‘The Prime Minister should now have the models updated to see whether he can bring forward his ‘no earlier than’ dates. That is the only way to really maintain public confidence that we are getting our freedom as soon as possible.’
Marcus Fysh, the Conservative MP for Yeovil, said that while he was ‘broadly happy with the direction of travel’, the Government will need to ‘reconsider’ its dates if positive data continues to mount.
Former cabinet minister Sir Iain Duncan Smith said it was ‘mad’ to keep crippling restrictions in place a day longer than necessary.
‘It is obvious that the vaccine is working,’ he said. ‘People could reasonably ask what the point of having the vaccine is if we have to keep everything locked down for so long.
‘But the scientists are locked into their view and my fear is that they will see even this cautious road map as too fast.
‘We cannot afford to go any slower, and in my view we should be going faster. We are in danger of throwing away all the economic benefit of rolling out the vaccine so fast by keeping everything locked down for far longer than necessary.’
At a Downing Street press conference last night, the Prime Minister said it was a ‘big day’ for millions who had been unable to see friends or play sport for many months,
But the PM warned that further steps had to be ‘cautious’ – and warned it was ‘inevitable’ there would be an ‘uptick’ in cases as restrictions are relaxed. He also raised fears that a third wave in Europe could spark another crisis here.
Under the current roadmap, the next easing of restrictions happens on April 12, when non-essential shops, hairdressers and gyms are allowed to reopen and pubs and restaurants can open outdoors. It is not until May 17, that pubs and restaurants can open to customers inside with social distancing restrictions. Hotels are also shut until then.
However, the PM last night raised renewed fears that a third wave of the virus in Europe could make its way to the UK.
He said said that despite rolling out the vaccine to more than 30 million people ‘we don’t know how robust our defences are against another wave.’ He added: ‘We have seen what is happening with our European friends. Historically, at least there has been a time lag and then we have had a wave ourselves.
‘That’s why I stress the importance of everybody maintaining the discipline people have shown for so long.’ Senior business figures last night urged the PM to move faster on easing a lockdown estimated to be costing the country more than £500 million a day in lost output.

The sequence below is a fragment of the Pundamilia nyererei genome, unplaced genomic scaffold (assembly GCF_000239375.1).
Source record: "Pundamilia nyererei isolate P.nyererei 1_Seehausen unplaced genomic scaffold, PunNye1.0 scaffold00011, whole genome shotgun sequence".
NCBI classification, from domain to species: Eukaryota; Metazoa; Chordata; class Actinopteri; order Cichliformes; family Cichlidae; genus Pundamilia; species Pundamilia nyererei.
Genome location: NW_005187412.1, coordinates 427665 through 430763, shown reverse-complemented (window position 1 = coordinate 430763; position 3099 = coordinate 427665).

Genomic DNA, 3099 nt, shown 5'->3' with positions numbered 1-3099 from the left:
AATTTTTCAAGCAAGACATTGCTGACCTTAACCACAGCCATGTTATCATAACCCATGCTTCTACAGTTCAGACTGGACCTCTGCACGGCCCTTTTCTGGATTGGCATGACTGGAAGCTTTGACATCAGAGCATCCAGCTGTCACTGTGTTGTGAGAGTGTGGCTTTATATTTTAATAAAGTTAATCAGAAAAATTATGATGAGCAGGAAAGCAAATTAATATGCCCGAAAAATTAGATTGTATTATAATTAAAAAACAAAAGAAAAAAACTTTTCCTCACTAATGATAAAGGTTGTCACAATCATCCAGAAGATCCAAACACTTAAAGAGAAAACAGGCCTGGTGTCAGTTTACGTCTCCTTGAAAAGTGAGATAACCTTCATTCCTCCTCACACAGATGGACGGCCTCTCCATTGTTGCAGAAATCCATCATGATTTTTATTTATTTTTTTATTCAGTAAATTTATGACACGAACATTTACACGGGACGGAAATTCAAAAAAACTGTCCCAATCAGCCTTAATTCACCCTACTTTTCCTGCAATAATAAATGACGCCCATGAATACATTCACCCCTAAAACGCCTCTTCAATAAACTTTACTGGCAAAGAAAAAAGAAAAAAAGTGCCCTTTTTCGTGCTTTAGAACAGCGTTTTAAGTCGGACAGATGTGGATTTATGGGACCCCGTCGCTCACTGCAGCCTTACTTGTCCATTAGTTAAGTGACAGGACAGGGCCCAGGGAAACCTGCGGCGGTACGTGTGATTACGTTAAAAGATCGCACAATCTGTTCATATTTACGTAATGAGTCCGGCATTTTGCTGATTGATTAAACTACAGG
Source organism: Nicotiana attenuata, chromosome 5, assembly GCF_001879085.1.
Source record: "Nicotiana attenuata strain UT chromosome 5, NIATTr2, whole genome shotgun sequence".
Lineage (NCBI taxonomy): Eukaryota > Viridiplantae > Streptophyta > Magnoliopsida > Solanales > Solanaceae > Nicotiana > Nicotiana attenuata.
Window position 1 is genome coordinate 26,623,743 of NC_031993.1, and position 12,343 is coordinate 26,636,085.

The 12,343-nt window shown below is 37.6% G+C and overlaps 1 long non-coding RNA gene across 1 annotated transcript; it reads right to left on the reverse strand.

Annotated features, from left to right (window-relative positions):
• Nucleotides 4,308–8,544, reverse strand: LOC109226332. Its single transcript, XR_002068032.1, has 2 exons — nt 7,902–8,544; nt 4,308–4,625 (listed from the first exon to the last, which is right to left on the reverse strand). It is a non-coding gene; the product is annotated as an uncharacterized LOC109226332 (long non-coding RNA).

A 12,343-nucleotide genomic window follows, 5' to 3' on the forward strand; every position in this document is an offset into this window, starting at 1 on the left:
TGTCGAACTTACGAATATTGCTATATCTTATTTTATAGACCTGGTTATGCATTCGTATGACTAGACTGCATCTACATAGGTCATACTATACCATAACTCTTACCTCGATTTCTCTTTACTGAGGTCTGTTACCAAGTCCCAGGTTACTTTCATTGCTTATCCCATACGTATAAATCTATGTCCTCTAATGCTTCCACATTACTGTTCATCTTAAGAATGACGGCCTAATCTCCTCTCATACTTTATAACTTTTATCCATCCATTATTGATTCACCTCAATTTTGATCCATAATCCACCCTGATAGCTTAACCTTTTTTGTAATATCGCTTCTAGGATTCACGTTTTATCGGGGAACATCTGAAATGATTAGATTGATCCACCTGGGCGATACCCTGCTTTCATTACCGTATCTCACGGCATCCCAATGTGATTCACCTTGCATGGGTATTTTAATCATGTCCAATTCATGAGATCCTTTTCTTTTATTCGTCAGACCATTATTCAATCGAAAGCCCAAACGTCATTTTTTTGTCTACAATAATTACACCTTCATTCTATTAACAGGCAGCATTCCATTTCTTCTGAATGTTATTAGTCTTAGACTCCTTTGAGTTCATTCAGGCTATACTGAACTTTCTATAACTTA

Itsu founder Julian Metcalfe said: ‘All the Government can do is promise the country they’ll stick to the data and the facts, and the facts say there is a lot to celebrate with the vaccine and the numbers, which are absolutely plummeting.
‘Every week makes an enormous difference to us and everybody on the high street.’ Rob Pitcher, chief executive of Revolution Bars, which has 70 venues, said: ‘With the data being so positive there is a real need for the timetable to be re-examined. Everything should be brought forward so that we’re getting economy moving at the earliest, and safest, opportunity.’ Yesterday’s Covid data revealed that no coronavirus deaths were reported across the whole of southern England on Sunday, for the first time in over six months.
Four of the nine NHS England regions – London, the South East, South West, and East of England – recorded no deaths from the virus.
The milestone provides yet more clear evidence of the phenomenal success of the UK’s world-beating vaccination programme.
With all of the most vulnerable now immunised, the number of over-65s testing positive for Covid-19 has fallen below 200 a day.
And cases among over-80s are averaging just 78 a day, after topping 3,000 a day in early January.
In London alone, previously the centre of the epidemic, there had been more than 200 deaths a day in mid-January.
But on Sunday the capital recorded zero deaths, for only the second time this year.
Cases and hospitalisations have also plunged to their lowest levels since September, and doctors yesterday spoke of the ‘wonderful feeling’ as pressure on the NHS lifts.
There are just 4,560 Covid patients in hospital, down from 39,249 at the peak in mid-January.
It means hospital wards which were converted into intensive care beds can now go back to being used for routine care.
However Sir Patrick Vallance, chief scientific adviser, said caution was necessary as vaccines were not ‘100 per cent protective’.
He added: ‘If the rates were much higher then obviously the amount of hospitalisation would be higher, which reinforces the point that the thing that we need to do is try and keep rates down and be sensible, as we unlock.’ Professor Chris Whitty added that there was a ‘high likelihood’ cases would rise as lockdown restrictions were steadily lifted.
He said a ‘wall of vaccinations would help protect the UK’, but added: ‘It is not a complete wall, it is a kind of leaky wall. Therefore, there will always be some people who either have chosen not to be vaccinated, or where the vaccine has had much less effect.’